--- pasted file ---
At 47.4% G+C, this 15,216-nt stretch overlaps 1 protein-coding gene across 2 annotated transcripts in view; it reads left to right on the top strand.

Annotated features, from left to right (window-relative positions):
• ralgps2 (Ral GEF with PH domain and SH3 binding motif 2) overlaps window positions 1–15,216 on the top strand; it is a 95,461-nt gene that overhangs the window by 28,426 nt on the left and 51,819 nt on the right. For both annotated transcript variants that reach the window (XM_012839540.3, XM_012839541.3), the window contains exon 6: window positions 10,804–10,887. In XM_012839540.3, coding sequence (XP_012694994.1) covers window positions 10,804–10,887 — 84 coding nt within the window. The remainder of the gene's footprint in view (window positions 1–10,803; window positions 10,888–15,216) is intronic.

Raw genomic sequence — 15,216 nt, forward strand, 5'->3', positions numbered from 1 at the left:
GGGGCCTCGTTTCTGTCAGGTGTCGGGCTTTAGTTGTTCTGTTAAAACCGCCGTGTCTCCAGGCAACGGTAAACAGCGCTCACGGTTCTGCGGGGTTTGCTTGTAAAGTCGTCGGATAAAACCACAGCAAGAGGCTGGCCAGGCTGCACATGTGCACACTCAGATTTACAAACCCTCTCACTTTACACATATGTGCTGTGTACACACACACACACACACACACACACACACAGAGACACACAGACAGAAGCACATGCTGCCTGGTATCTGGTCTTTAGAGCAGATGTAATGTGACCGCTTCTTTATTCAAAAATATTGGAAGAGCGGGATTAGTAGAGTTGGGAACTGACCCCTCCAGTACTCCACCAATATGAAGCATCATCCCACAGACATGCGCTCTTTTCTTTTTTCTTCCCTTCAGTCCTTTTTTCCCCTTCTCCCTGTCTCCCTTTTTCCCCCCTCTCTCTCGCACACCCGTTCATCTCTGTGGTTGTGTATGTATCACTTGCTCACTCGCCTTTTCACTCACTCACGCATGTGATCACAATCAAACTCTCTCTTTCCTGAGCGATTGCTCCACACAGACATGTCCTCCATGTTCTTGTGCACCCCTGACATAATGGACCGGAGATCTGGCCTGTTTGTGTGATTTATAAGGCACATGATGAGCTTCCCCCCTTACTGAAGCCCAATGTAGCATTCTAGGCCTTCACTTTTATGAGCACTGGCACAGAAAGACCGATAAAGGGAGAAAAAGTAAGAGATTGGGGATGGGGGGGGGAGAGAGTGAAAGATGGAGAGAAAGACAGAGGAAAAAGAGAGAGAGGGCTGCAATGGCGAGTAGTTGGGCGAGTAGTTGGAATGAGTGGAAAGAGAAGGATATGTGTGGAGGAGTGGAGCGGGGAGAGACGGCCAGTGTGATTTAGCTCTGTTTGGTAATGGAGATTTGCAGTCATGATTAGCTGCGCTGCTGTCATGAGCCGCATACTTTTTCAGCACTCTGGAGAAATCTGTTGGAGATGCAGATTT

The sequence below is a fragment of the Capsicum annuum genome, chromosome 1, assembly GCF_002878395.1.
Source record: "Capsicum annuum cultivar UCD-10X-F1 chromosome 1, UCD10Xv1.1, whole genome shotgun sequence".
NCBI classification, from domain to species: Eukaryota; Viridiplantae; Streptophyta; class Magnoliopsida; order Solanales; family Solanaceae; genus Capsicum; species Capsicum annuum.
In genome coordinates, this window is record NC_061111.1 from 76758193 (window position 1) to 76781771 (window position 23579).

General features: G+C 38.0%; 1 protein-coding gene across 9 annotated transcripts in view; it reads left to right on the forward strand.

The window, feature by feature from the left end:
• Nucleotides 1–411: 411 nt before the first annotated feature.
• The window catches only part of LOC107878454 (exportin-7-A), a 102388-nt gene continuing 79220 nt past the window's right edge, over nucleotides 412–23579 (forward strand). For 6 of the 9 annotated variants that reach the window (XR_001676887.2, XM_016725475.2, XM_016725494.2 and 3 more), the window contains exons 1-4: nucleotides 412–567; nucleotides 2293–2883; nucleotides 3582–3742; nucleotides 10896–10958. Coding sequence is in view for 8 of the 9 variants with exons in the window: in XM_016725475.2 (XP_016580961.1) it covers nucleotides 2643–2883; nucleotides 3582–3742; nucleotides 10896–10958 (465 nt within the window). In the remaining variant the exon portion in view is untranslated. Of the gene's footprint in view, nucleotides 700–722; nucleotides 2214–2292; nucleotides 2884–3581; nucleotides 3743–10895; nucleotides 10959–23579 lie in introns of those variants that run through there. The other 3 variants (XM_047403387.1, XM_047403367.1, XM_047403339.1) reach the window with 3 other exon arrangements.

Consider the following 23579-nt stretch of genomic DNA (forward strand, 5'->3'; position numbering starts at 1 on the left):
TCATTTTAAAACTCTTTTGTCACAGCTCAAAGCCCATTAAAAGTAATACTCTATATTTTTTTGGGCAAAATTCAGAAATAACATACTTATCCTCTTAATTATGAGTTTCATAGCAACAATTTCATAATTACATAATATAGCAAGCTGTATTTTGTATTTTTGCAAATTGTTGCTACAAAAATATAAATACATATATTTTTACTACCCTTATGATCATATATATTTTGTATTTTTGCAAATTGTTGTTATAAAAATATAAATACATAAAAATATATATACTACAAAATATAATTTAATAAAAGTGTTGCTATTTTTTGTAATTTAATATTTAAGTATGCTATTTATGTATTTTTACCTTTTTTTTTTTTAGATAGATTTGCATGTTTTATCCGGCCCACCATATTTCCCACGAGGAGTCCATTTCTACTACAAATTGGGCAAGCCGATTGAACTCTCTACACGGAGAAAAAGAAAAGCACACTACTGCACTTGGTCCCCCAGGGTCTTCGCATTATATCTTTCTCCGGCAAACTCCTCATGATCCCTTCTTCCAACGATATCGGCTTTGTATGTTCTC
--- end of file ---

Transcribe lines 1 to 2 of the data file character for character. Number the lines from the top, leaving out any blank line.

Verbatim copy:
At 47.4% G+C, this 15,216-nt stretch overlaps 1 protein-coding gene across 2 annotated transcripts in view; it reads left to right on the top strand.

Annotated features, from left to right (window-relative positions):